What College is Really About
When I signed up for Writing Poetry & Fiction, I willfully ignored one particular word in the course title: “Poetry.”’
I told myself that there really wouldn’t be much poetry at all, almost admittedly willing it to be so. I’ve always been much more of a fiction writer than anything else. Forays into screenwriting and poetry have ended in frustration and with wads of crumpled paper littering the floor. For years now, I’ve stuck to fiction because it’s where I’m most comfortable. I haven’t forced myself out of my comfort zone because clearly, it seems, there’s no point.
Except that, there is a point. And I learned that during this class.
The first half of the semester was a breeze because we were reading, writing, and analyzing short stories written by professional writers, ourselves, and our classmates. I was in my element. During workshops of my classmates’ work, I would share my opinion freely and confidently. When it was time to critique my short story, I passed out copies to the class with pride.
I’m not in college to take classes about things I already know how to do; I’m here to learn new things and develop new skills. That involves letting go of fear.
Then, somewhere around late October, I fell from my throne of confidence. I was now firmly outside my element, looking back at the warm comforts of the fiction unit, wondering how it had suddenly gotten so cold. I complained to classmates that I didn’t know how to write a poem, that I don’t “do” poetry, and that I had no intention of ever being a poet.
Complaining is all well and good, but at some point, you’re forced to land in your desk chair before a blank Word document, contemplating the blinking cursor, waiting for words to come. I didn’t know what I wanted to write about. Everything I could say seemed either cliche or far too personal to share in front of a class and my professor. There wasn’t much time before my poem was due, and I had nothing. Several evenings passed with barely any writing — just a few lines here and there, written hastily and then erased. The cursor blinked on and on.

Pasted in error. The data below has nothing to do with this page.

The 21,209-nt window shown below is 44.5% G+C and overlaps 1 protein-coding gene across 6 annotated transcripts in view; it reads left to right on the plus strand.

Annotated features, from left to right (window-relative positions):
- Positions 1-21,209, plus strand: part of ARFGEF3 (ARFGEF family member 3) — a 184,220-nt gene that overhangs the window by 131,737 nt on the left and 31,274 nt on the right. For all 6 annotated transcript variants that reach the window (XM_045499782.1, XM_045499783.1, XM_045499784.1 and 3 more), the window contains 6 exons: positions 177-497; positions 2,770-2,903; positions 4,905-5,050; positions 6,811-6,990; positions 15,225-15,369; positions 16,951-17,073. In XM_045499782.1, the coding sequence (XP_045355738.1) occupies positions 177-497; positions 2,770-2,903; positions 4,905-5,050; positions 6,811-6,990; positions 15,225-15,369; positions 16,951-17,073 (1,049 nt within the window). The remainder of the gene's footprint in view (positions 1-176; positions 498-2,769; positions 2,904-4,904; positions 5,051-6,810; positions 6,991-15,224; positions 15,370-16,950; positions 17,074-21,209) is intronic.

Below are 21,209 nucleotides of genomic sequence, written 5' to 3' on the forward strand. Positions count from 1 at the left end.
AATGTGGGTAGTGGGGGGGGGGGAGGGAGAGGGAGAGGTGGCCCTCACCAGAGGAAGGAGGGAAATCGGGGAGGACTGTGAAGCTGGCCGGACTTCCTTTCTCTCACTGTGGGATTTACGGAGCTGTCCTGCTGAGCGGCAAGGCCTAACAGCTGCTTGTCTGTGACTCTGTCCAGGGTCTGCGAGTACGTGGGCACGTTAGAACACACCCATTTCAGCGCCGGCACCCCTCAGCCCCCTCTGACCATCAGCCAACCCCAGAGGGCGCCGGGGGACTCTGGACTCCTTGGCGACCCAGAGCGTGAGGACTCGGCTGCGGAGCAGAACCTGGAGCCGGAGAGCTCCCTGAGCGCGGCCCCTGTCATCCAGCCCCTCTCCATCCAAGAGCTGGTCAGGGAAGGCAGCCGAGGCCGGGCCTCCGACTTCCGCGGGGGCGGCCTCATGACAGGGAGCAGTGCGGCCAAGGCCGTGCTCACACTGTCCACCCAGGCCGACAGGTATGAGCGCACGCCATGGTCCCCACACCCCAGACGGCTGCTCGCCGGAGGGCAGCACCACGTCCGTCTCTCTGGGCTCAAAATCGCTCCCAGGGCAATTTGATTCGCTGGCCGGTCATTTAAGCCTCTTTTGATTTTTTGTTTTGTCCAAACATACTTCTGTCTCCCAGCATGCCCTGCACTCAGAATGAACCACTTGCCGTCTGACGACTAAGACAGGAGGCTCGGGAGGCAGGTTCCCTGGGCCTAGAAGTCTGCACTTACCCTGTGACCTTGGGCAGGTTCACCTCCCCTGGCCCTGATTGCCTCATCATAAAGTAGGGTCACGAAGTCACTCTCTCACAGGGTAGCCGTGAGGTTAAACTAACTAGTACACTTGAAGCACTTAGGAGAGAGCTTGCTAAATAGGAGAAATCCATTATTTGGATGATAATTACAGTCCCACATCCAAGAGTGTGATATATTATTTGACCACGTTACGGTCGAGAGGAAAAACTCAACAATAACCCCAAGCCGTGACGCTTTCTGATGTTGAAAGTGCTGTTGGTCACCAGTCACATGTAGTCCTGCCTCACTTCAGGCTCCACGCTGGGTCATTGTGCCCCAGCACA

I probably would have gone on like this forever, if not for one particular in-class writing exercise.
The class periods consist of workshops and exercises. On this day, the professor took us outside to compose a poem about any outdoor object we could find. It was a cool October day, and I sat myself in front of a giant stone statue that guards the bridge near the castle. I chose this object mostly because it was right next to the guardrail, which offered optimal seating. I pulled on my coat and gloves to shield against the chilly wind. I stared at the statue, and wondered: “Is this supposed to be an urn? What is an urn, anyway?”
What is an urn, anyway?
For lack of anything better to write, and very aware that the professor wasn’t far away, I put pencil to paper and wrote down that question: “What is an urn, anyway?”
Maybe it was something about the autumnal air that numbed me to fear of embarrassment, the wind that promised to carry away any horrible mistakes, the leaves that fell from the trees in front of the light blue sky that cleansed my mind with bright colors. Maybe it was just that I had spent enough time frozen in front of a blank document to unjam my brain.
I wrote a poem that I was really proud of, and I actually felt proud to read it aloud to the class. People seemed to like it enough that I felt confident to write another, and another, so that I had three poems to choose from for the next workshop.
Some classes challenge us in surprising ways. A class that I thought would be a breeze turned out to be the most difficult, but most rewarding, class of the semester. I’m not in college to take classes about things I already know how to do; I’m here to learn new things and develop new skills. That involves letting go of fear, even if it means writing a poem that might be awful, or taking a speech class and getting up in front of the whole class every few weeks, or enrolling in a math class to hone math skills I haven’t drawn upon since high school. It’s what college is for, and we have the security blanket of knowing that we are there to learn and experiment. And if we’re really open to learning the most that we can, we’ll give ourselves permission to make mistakes along the way to improving and growing.